The API Security Conversation that the Verizon Data Breach Report Missed

June 4, 2021 | by Subbu Iyer

It’s out. The annual Verizon Data Breach Incident Report. 115 pages. Thousands and thousands of words. Eye-popping graphics. Zero mentions of API. No mentions of the term Application Programming Interface. One mention of the word programming, deep within an industry-specific section. Why no discussion on APIs as an Incident Classification alongside web application attacks? My speculative answer – APIs are plumbing. When you have a leak, your immediate concern is the damage and how to mitigate it. The “broken pipe” is not necessarily top of mind.

Using the Incident Classifications from the report and the OWASP API Security Top 10, here are some thoughts on how APIs may have been a factor behind the scenes, along with recommendations on how to address the security risk. Note that three Incident Classifications (social engineering, lost and stolen assets, everything else) were left out of the conversation as they have little to no direct connection to APIs.

VBIR Incident Classification Potential Risk to Your APIs  API Security Recommendations
Basic Web Application Attacks: Attacks with a small number of steps/additional actions after the initial web application compromise. Today’s modern web apps are usually supported by APIs that connect forms and microservices directly to application servers, databases or other microservices. Attackers can exploit insecurely built public-facing APIs to exfiltrate such information, without having to break into servers or the corporate network. This means that any one of the OWASP API Security Top 10 Threats could have been the root cause for such incidents or breaches. Monitor and protect your public-facing APIs as well as the servers, networks and kiosks mentioned in the report.

  • Create an inventory of all your public-facing APIs – including shadow and third-party.
  • Analyze and remediate those with misconfigured authentication and authorization parameters.
  • Determine which APIs are exposing sensitive data and address them immediately.


System Intrusion: Complex attacks that leverage Malware and/or Hacking to achieve their objectives including deploying ransomware. As with basic web attacks, there are many possible API-related avenues for threat actors to access network resources. Most commonly found are authentication and authorization errors (OWASP API19 #1 & #2, (Broken object level authorization and Broken user authentication). From an API perspective, system intrusion and privilege misuse go hand in hand. To protect your APIs from both of these risks, start first by making sure all parties fully understand the API authentication and authorization workflow.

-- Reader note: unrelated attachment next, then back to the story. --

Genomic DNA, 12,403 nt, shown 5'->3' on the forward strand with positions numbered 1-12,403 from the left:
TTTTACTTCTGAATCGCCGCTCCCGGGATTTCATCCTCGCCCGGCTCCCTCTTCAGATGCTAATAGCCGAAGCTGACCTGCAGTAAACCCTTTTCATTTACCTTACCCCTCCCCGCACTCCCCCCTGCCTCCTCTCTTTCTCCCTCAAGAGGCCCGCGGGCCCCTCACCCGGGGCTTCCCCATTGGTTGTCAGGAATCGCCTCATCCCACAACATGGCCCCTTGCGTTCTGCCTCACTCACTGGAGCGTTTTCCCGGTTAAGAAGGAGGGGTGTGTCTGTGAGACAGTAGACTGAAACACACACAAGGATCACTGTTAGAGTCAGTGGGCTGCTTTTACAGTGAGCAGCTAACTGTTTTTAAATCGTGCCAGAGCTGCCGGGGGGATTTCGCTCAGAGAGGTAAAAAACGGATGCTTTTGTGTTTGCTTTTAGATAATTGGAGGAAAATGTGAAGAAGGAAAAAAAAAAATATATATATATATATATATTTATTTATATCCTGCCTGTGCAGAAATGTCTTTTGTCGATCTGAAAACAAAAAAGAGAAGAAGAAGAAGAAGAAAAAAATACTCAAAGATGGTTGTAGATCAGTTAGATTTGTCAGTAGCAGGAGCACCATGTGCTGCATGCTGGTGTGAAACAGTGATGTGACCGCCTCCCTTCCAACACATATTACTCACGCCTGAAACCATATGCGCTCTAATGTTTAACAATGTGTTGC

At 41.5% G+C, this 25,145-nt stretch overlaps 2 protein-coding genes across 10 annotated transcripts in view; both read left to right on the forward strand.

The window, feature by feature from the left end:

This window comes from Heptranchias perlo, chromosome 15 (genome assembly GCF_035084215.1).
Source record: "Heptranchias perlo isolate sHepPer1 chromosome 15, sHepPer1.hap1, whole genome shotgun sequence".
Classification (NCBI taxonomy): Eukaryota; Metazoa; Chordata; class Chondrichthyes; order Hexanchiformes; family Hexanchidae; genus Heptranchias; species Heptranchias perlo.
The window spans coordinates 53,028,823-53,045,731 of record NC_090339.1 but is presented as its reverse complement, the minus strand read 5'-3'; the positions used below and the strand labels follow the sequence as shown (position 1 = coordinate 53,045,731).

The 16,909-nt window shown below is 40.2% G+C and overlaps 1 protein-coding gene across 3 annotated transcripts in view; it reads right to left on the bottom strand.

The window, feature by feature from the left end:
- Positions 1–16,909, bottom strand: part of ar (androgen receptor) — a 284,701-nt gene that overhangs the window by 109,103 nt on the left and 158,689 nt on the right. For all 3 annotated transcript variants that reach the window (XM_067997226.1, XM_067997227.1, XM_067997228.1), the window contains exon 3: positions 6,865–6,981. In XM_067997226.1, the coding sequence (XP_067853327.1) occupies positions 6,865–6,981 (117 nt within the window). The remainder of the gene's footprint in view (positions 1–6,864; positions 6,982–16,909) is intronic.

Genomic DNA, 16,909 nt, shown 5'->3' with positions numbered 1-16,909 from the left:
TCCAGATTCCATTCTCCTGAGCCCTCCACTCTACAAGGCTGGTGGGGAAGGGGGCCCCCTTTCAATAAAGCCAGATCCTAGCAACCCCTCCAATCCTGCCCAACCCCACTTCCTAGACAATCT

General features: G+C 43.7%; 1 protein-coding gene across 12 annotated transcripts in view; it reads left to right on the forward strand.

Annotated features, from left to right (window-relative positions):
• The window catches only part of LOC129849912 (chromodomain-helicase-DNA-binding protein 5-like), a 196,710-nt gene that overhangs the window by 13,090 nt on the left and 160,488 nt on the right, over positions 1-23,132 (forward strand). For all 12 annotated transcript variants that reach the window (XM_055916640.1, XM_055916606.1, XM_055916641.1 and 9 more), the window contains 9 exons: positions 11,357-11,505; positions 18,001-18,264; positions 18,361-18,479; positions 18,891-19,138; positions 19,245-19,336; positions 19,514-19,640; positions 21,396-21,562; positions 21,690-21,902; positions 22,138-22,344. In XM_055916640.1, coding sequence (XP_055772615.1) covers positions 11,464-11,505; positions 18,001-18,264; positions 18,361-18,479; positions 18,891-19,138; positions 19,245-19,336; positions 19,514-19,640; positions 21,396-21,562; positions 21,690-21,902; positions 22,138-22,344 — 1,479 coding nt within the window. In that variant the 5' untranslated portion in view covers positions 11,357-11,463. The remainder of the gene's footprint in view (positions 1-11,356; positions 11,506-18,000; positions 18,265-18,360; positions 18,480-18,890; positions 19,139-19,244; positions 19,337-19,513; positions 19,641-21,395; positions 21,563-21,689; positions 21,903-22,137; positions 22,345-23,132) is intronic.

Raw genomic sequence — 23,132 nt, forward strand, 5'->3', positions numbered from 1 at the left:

• Ensure access to elevated privileges is gated by strong Multi-Factor Authentication.
  • Eliminate or minimize error messages that can be used as education by threat actors.
  • Use a combination of whitelisting and blacklisting to protect resources.
  • Finally, implement API function-level, security-specific test cases, beyond scalability and pen-testing to ensure APIs are secure.
Privilege Misuse: Incidents predominantly driven by unapproved or malicious use of legitimate privileges. The most common avenue to gaining access to elevated privileges is poorly implemented authentication and authorization, as highlighted by their respective #1 & #2 placement in the OWASP API Security Top 10 list.
Denial of Service: Attacks intended to compromise the availability of networks and systems. Includes both network and application-layer attacks. The dark side of APIs are the ease with which it can be attacked at scale. Without backend resource and rate limiting (#8 on the OWASP list), the API can be easily targeted for a DoS/DDoS attack. During the design phase, development, business groups and security should document and look for ways to enforce the following:

·       Rate limits for API calls and client notifications (e.g., resets, lockout, etc.).

·       Resource consumption limits and server-side validation for response size (e.g., # of records, etc.).

·       Implementing controls on the backend can help act as an added line of defense during high volume spikes or large-scale attacks.

Miscellaneous Errors: Incidents where unintentional actions directly compromised a security attribute of an information asset. This does not include lost devices, which is grouped with theft instead. Outside of authentication and authorization errors discussed above, the most applicable entry on the OWASP API Security Top 10 list would be #7, security misconfiguration. Group collaboration should document and enforce the following:

  • How each API should handle resource configurations.
  • Which HTTP headers and HTTP methods should be used.
  • Minimize or eliminate permissive Cross-Origin resource sharing (CORS) and verbose error messages.
  • Building consistency into an API development methodology can help eliminate gaps that lead to security incidents.

Improving your API security posture is best done using a combination of documented best practices and technology to monitor and enforce policies. The OWASP API Security Top 10 list is a great place to start and you can see how Cequence Security can help enforce your best practices with comprehensive runtime API security. Check out the webinar, Demystifying the OWASP API Security Top 10, where we took a threat actor (Jason Kent, our Hacker in Residence) vs. protector (Subbu Iyer, VP of Products) approach of defining each of the attacks on the list, discussing the ways threat actors will use the security weakness, prevention tips, and how the Cequence Application Security Platform can augment your API coding best practices.



Subbu Iyer


Subbu Iyer

Vice President of Product Management

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